What Was Never Said by Emma Craigie
|What Was Never Said by Emma Craigie|
|Category: General Fiction|
|Reviewer: Liz Green|
|Summary: Sensitively handled account of a Somali girl fighting to protect herself and her sister from FGM.|
|Buy? Yes||Borrow? Yes|
|Pages: 208||Date: May 2015|
|Publisher: Short Books Ltd|
|External links: Author's website|
This story is narrated by Zahra, a teenage girl who spends her early years in her home country of Somalia before her family move to the UK to escape civil war. Inevitably, some traditions travel with them and in the novel Zahra recounts her efforts to protect herself and her younger sister, Samsam, against FGM, a practice that claimed the life of her older sister in Somalia several years previously. Zahra intersperses her account with flashbacks to Somalia and the civil war that drove them away, thus giving a clear picture of the trials that she and her family have faced.
The book had me hooked from the first page and I read it in more or less one sitting. It depicts the clash of cultures, not always in great depth but with enough detail to be thought-provoking. There are lots of opportunities for the author to go off on a tangent but, wisely, she chooses to keep a tight focus on the main characters and plot. (For example, Zahra's friend Yasmin, who underwent FGM as a young child, is now at university in the UK. Yasmin's family believe that she is beginning to disregard tradition. She has a male friend but tells Zahra, intriguingly, that 'it's complicated'. Perhaps a ripe subject for a sequel?)
As a character, Zahra is very likeable. She is articulate, intelligent and canny. I feel that her language is perhaps rather too idiomatic for a girl who was born abroad and whose family speak no English but that's a minor point. As a reader you root for her from the start. Zahra represents a swath of society at risk of FGM and, by gunning for her, you are in effect voicing moral support for all victims past, present and, sadly, future. As the story progresses the tension increases: Zahra takes Samsam to London, they hide, they are found... Finally, a twist of fate brings them back to the family home and the story heads to its denouement... And here I was just a little disappointed. The last few chapters felt rather rushed, as though Emma Craigie were shoehorning all the necessary action into a few pages. The plot hung together, but only just, and the Damascene conversion of Zahra's mother felt too contrived, too much like an attempt at a happy ending where, in fact, the families in question were left in shreds.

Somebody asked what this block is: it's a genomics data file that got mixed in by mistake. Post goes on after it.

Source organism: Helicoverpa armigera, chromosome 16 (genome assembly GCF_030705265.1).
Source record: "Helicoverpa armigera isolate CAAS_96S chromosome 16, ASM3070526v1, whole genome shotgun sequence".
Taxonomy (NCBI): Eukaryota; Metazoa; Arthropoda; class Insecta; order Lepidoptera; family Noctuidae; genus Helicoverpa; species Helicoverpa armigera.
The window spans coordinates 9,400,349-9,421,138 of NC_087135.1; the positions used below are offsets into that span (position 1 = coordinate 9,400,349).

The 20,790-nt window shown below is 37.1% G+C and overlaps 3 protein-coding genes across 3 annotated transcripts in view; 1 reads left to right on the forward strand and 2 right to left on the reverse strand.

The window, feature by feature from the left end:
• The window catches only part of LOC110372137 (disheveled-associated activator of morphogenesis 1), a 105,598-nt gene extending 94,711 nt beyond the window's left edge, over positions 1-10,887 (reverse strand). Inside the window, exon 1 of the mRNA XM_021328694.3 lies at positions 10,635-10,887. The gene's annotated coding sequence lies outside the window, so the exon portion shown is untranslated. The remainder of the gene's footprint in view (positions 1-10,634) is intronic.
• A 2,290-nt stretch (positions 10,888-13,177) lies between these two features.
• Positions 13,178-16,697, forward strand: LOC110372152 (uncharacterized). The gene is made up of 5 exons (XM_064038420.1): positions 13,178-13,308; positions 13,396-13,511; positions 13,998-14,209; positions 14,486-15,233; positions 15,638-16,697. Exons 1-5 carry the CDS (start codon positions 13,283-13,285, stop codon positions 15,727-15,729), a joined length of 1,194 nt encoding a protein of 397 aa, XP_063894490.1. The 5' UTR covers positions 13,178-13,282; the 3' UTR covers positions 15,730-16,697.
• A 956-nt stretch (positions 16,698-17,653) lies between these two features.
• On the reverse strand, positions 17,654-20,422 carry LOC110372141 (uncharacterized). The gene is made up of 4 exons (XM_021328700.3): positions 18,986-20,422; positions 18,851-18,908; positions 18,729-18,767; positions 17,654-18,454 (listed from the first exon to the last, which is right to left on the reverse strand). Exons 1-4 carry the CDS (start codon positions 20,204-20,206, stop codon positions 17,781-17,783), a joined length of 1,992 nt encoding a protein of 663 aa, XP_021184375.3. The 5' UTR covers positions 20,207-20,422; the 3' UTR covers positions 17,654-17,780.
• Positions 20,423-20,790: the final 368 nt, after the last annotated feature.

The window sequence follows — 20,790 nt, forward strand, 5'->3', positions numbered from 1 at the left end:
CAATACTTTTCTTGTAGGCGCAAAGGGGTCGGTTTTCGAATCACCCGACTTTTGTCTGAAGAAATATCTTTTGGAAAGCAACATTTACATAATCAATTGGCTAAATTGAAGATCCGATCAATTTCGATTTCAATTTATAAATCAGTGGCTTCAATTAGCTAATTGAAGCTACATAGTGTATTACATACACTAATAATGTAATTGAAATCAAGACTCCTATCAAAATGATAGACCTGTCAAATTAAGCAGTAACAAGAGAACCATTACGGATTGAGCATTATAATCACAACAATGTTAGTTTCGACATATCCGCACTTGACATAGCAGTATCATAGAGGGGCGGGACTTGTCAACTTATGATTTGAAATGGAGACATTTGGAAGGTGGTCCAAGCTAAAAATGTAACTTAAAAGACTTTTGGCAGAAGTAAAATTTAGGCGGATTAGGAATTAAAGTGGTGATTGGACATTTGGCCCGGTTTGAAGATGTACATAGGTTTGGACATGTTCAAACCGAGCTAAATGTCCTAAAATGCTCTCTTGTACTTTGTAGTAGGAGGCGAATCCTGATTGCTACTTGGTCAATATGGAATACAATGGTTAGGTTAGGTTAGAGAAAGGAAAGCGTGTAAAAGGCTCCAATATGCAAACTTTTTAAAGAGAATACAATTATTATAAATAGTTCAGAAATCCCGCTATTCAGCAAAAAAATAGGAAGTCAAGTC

I had to do my own research after I finished the book. I almost wish I hadn't, but not to do so would have been cowardly. I now know there are four broad categories of FGM, ranging from the monstrous to the barbaric, all utterly unimaginable to the average Western woman. It's a brutal subject but one that does need to be brought out into the open and Emma Craigie handles it sensitively. Quite appropriately, she refers in the acknowledgements to organisations fighting to protect girls from FGM, reminding us that there are very many Zahras and Samsams in this world, in Britain, even.
Despite my reservations about the final chapters, this was a great read about a difficult subject not often broached in fiction. It's targeted at Young Adults but - in my eyes, at least - is one of those books where age is no barrier.
You can read more book reviews or buy What Was Never Said by Emma Craigie at Amazon.co.uk
You can read more book reviews or buy What Was Never Said by Emma Craigie at Amazon.com.
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